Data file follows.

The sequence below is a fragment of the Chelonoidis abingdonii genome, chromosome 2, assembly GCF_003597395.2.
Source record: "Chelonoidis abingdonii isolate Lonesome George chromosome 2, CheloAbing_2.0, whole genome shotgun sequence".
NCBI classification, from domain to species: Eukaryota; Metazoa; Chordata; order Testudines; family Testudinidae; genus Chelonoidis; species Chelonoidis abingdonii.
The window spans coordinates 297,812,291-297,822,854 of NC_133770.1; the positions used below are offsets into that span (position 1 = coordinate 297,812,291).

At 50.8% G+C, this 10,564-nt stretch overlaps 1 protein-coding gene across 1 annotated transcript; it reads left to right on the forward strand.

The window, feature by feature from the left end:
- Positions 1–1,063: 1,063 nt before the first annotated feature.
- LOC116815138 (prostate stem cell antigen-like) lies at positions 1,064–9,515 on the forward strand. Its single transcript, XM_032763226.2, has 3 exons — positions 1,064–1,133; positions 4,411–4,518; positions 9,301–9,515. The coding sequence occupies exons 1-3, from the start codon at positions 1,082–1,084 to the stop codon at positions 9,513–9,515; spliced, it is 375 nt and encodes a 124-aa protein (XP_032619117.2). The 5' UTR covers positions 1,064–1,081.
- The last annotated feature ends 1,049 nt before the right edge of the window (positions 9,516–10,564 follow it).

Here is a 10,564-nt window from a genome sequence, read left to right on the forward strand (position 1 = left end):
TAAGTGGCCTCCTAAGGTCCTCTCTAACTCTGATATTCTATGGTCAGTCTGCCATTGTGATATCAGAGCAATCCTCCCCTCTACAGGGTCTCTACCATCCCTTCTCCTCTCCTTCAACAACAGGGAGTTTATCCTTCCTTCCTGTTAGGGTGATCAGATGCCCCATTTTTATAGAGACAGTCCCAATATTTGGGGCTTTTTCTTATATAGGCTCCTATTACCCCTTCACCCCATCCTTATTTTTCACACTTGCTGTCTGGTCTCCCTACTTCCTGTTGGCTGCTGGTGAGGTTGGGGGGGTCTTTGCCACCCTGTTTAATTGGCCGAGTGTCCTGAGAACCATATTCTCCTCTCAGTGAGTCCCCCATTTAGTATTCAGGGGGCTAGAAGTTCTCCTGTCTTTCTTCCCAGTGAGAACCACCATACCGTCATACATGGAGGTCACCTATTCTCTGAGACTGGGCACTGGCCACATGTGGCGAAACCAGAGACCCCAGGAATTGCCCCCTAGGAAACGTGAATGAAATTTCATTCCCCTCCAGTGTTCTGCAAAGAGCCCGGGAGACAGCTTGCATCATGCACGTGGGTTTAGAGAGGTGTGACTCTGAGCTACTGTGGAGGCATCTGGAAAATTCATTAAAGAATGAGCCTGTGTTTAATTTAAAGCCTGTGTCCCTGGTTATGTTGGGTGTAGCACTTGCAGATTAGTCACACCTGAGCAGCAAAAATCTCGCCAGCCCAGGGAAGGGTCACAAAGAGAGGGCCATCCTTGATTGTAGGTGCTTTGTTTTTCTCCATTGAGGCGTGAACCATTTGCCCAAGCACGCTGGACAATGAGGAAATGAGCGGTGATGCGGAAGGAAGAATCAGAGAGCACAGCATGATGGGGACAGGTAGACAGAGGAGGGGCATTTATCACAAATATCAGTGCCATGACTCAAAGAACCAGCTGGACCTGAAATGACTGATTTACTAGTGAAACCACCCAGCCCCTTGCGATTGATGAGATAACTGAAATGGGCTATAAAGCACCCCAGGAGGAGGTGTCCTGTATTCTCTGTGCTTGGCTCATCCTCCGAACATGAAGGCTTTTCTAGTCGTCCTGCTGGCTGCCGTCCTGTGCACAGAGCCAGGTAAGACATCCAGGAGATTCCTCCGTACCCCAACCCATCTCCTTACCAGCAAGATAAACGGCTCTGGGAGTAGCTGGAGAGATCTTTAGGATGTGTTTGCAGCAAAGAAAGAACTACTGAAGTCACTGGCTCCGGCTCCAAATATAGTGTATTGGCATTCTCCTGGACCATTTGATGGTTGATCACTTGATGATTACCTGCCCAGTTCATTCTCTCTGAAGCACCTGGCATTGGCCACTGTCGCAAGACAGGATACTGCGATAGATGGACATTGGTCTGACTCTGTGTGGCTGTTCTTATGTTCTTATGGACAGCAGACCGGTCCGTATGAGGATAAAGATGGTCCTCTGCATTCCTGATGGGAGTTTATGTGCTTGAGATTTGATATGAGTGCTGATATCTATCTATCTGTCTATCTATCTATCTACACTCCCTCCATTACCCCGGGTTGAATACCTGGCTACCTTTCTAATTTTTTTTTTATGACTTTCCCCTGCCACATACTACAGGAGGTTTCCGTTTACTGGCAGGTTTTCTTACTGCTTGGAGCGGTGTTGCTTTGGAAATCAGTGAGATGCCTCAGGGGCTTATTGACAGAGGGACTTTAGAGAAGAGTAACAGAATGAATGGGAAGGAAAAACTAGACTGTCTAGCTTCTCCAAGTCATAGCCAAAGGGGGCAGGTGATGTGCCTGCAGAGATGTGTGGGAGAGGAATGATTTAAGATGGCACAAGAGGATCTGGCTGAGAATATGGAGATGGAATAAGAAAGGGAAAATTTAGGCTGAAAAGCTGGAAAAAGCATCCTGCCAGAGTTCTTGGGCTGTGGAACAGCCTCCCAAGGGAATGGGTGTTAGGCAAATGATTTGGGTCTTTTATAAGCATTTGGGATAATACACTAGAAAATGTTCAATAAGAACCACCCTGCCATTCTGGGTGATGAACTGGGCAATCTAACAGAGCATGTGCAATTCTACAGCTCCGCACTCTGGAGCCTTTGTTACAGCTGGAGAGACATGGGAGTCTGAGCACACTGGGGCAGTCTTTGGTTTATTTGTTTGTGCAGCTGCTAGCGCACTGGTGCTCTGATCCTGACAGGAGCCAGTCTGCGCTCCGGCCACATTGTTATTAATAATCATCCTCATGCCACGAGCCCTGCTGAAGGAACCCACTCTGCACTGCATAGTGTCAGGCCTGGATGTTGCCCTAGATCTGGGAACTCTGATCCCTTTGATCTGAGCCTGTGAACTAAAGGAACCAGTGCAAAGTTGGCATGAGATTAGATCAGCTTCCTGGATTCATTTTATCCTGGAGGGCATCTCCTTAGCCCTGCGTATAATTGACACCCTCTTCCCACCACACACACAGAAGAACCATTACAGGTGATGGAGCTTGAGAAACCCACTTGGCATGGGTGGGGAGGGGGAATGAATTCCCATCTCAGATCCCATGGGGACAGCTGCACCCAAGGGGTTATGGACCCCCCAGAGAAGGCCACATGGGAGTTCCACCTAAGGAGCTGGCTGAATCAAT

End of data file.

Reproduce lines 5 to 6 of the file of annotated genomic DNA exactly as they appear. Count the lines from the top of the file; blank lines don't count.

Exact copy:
At 50.8% G+C, this 10,564-nt stretch overlaps 1 protein-coding gene across 1 annotated transcript; it reads left to right on the forward strand.

The window, feature by feature from the left end: